Skip to the search box
Loading
Loading map...
Tíne Loading...
genitive: Thíne
(Irish)
Tynagh Loading...
(English)
Explanatory note
  • English

    Tíne is the legal Irish version of Tynagh according to the Placenames (Centres of population and districts) Order 2005 which was made by the Minister for Community, Rural and Gaeltacht Affairs on the advice of the Placenames Commission under the terms of the Official Languages Act 2003. This version has had official status since 1969 and legal status since 1975 under the terms of the Placenames (Irish forms) Act 1973. Tíne has been the official Irish name since 1969, when it was included in the publication Ainmneacha Gaeilge na mBailte Poist --- a bilingual list of the post-towns of Ireland -- prepared by An Coimisiún Logainmneacha. Provisional lists of the placenames were published in book-form prior to the publication of the official list, in order to allow the public the opportunity to comment on the recommended Irish forms.
    Tighneatha was recommended for use in a gazetteer of postal towns called Post-Sheanchas published in 1905. It subsequently gained some currency mainly through its use by the postal authorities. Tighneatha (written as one word) is best regarded as an effort at writing a placename that had become opaque. In fact Tighneatha is meaningless in Irish. As already mentioned, Tíne has been the official Irish name since 1969, when it was included in the publication Ainmneacha Gaeilge na mBailte Poist --- a bilingual list of the post-towns of Ireland -- prepared by An Coimisiún Logainmneacha. Provisional lists of the placenames were published in book-form prior to the publication of the official list, in order to allow the public the opportunity to comment on the recommended Irish forms. The former Chief Placenames Officer, Dónall Mac Giolla Easpaig has demonstrated in a number of articles that the original Irish name of Tynagh was Teach nEachach. Dónall also noted the linguistic changes that preceded the modern pronunciation of the name. To quote directly from his article in Galway – History and Society: ‘Through a long process of linguistic change Teach nEachach, which signifies “Eochu’s house”, became Tigh nEathach and eventually Tíne’. Local information obtained by the Ordnance Survey staff, who consulted with Irish speakers in the area in 1838, demonstrates that most of the linguistic changes, as outlined by Mac Giolla Easpaig (Ainm, vol. I), had already occurred by then, including the shift of stress accent to the initial syllable of the name. Tíne, the official Irish spelling, reflects the culmination of that linguistic process.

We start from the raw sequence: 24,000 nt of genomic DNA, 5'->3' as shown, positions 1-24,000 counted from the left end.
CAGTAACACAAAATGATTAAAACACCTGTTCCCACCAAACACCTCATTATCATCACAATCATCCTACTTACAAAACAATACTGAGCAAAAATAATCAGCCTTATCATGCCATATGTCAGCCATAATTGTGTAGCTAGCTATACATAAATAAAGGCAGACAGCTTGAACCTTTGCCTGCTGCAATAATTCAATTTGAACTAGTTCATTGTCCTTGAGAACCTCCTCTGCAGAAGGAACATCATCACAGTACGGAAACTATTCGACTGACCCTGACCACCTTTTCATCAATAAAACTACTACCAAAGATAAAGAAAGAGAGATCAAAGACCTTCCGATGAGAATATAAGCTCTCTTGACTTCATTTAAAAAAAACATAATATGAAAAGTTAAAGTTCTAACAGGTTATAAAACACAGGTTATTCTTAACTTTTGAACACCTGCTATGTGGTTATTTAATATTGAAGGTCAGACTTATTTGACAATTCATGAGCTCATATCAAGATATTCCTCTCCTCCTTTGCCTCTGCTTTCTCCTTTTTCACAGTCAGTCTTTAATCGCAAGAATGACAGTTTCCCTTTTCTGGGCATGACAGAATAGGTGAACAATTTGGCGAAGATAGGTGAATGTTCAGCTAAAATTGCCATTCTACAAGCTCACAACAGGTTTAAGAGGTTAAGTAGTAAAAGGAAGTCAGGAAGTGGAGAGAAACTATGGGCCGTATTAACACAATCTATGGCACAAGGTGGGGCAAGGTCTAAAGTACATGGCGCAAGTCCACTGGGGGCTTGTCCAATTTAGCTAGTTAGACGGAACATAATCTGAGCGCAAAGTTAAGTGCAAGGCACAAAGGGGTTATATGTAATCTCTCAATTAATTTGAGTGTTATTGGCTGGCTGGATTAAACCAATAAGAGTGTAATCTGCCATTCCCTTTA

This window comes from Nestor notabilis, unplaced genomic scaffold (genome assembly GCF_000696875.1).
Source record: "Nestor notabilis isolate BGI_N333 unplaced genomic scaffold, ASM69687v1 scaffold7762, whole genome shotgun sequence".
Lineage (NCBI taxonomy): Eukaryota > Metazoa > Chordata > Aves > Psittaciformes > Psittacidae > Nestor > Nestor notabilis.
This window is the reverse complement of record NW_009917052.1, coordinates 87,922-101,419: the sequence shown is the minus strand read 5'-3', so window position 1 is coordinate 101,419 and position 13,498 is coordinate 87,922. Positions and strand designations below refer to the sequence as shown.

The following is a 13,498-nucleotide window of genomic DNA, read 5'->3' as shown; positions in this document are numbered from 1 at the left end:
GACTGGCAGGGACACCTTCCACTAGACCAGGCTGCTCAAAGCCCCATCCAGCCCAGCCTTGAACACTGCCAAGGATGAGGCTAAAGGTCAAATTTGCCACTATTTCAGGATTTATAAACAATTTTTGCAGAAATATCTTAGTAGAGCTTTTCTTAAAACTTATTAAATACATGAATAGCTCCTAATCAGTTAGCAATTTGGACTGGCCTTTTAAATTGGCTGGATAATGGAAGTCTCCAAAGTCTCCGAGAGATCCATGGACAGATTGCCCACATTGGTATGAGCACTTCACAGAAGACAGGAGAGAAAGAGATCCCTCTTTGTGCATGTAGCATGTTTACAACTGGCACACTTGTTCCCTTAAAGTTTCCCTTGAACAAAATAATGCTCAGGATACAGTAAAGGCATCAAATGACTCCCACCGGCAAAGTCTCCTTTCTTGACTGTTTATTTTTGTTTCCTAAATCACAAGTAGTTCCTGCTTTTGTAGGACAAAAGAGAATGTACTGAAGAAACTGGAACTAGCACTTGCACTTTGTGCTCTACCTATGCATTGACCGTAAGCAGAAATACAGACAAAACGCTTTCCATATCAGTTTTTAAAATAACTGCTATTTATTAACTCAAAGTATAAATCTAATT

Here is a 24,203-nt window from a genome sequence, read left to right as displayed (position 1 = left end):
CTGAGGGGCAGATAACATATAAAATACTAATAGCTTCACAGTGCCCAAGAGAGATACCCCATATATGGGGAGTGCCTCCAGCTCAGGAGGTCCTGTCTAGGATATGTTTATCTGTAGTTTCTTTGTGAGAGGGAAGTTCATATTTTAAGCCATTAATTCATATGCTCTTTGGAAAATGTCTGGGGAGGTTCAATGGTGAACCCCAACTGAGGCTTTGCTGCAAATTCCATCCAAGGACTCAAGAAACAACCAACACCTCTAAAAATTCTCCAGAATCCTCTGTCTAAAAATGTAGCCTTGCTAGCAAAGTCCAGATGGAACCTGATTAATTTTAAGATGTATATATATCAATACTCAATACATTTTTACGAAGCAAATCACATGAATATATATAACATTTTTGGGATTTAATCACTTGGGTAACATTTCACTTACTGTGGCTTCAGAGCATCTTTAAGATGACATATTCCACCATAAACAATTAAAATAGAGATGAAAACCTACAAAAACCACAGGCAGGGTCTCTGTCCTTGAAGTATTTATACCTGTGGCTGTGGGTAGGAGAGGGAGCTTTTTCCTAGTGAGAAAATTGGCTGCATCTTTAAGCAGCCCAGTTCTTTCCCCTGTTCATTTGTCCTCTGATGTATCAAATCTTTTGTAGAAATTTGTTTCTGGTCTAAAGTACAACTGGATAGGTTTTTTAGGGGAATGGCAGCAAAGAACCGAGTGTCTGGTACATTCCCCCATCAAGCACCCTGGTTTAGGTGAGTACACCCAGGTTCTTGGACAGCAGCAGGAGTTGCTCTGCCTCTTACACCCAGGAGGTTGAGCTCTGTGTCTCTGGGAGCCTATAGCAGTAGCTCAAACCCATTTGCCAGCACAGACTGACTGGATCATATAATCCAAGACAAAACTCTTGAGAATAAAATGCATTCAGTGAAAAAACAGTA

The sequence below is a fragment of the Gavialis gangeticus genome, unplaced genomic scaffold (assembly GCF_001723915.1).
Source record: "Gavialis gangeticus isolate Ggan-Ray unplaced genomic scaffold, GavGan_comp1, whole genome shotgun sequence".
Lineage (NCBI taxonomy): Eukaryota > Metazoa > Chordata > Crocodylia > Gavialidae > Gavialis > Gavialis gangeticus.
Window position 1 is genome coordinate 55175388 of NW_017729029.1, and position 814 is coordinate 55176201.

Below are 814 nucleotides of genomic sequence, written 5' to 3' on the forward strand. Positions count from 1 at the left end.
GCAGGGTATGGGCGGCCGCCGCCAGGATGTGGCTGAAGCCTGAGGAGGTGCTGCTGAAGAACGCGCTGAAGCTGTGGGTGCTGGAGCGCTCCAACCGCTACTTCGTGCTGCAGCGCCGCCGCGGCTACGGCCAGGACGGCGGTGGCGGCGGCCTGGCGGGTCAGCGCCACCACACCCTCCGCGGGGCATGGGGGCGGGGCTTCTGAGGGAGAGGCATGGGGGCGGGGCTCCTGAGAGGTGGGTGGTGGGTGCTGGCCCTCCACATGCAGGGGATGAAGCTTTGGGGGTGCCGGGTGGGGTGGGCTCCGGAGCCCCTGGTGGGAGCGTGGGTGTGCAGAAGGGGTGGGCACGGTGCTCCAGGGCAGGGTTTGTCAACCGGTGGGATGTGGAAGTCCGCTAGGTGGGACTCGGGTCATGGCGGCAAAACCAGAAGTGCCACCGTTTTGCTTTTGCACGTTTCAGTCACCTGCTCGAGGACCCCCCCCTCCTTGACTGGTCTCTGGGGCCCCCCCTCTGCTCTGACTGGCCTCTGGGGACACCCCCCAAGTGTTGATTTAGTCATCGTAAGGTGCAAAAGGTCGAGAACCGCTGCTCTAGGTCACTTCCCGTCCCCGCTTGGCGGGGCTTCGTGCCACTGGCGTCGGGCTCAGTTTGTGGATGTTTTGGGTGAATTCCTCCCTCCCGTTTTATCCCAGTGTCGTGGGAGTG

Archival records
Permanent link
https://www.logainm.ie/1002.aspx

Machine-readable data